Time-Restricted Feeding Alters the Innate Immune Response to Bacterial Endotoxin

Cisse, Y. M., Borniger, J. C., Lemanski, E., Walker, W. H., Nelson, R. J. (January 2018) Time-Restricted Feeding Alters the Innate Immune Response to Bacterial Endotoxin. J Immunol, 200 (2). pp. 681-687. ISSN 1550-6606 (Electronic)0022-1767 (Linking)

URL: https://www.ncbi.nlm.nih.gov/pubmed/29203514
DOI: 10.4049/jimmunol.1701136


An important entraining signal for the endogenous circadian clock, independent of light, is food intake. The circadian and immune systems are linked; forced desynchrony of the circadian clock via nighttime light exposure or genetic ablation of core clock components impairs immune function. The timing of food intake affects various aspects of the circadian clock, but its effects on immune function are unknown. We tested the hypothesis that temporal desynchrony of food intake alters innate immune responses. Adult male Swiss Webster mice were provided with food during the night, the day, or ad libitum for 4 wk, followed by administration of LPS prior to the onset of either the active phase (zeitgeber time [ZT]12: Experiment 1) or the inactive phase (ZT0: Experiment 2). Three hours after LPS administration, blood was collected, and serum was tested for bacteria-killing capacity against Escherichia coli, as a functional assay of immune function. Additionally, cytokine expression was examined in the serum (protein), spleen, and hypothalamus (mRNA). Day-fed mice suppressed bacteria-killing capacity and serum cytokine responses to LPS during the active phase (ZT12). Night-fed mice increased bactericidal capacity, as well as serum and hypothalamic mRNA responses of certain proinflammatory cytokines during the active phase. Only day-fed mice enhanced serum cytokine responses when LPS challenge occurred during the inactive phase (ZT0); this did not result in enhanced bactericidal capacity. These data suggest that mistimed feeding has functional relevance for immune function and provide further evidence for the integration of the circadian, metabolic, and immune systems.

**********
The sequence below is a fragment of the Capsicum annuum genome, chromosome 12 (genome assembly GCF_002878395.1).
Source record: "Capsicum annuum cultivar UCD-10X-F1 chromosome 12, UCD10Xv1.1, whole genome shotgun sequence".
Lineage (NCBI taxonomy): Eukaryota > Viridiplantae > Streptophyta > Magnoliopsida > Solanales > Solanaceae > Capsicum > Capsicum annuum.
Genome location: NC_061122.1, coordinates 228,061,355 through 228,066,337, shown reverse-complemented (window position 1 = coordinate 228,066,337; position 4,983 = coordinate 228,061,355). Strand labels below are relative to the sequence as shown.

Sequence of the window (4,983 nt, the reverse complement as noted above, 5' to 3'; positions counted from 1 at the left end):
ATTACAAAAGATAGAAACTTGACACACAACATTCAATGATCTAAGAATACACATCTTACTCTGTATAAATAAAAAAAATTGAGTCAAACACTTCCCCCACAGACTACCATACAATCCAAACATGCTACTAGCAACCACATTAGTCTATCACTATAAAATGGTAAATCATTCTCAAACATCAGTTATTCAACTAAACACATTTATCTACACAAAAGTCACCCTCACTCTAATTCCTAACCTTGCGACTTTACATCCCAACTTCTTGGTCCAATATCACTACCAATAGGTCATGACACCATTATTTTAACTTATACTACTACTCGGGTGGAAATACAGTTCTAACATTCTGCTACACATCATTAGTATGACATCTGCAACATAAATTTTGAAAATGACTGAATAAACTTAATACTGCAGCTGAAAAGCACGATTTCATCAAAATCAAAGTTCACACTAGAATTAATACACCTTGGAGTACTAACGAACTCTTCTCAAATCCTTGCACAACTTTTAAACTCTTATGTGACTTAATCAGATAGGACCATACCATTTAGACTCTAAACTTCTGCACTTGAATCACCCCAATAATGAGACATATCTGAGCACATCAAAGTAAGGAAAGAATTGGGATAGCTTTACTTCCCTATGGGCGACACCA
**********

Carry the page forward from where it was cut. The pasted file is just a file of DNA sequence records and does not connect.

Item Type: Paper
Subjects: organs, tissues, organelles, cell types and functions > tissues types and functions > biological clock
diseases & disorders > inflammation > cytokines
bioinformatics > genomics and proteomics > genetics & nucleic acid processing > DNA, RNA structure, function, modification > genes, structure and function > gene expression
CSHL Authors:
Communities: CSHL labs > Borniger lab
Depositing User: Adrian Gomez
Date: 15 January 2018
Date Deposited: 06 Jan 2020 14:13
Last Modified: 06 Jan 2020 14:13
PMCID: PMC5760339
Related URLs:
URI: https://repository.cshl.edu/id/eprint/38860

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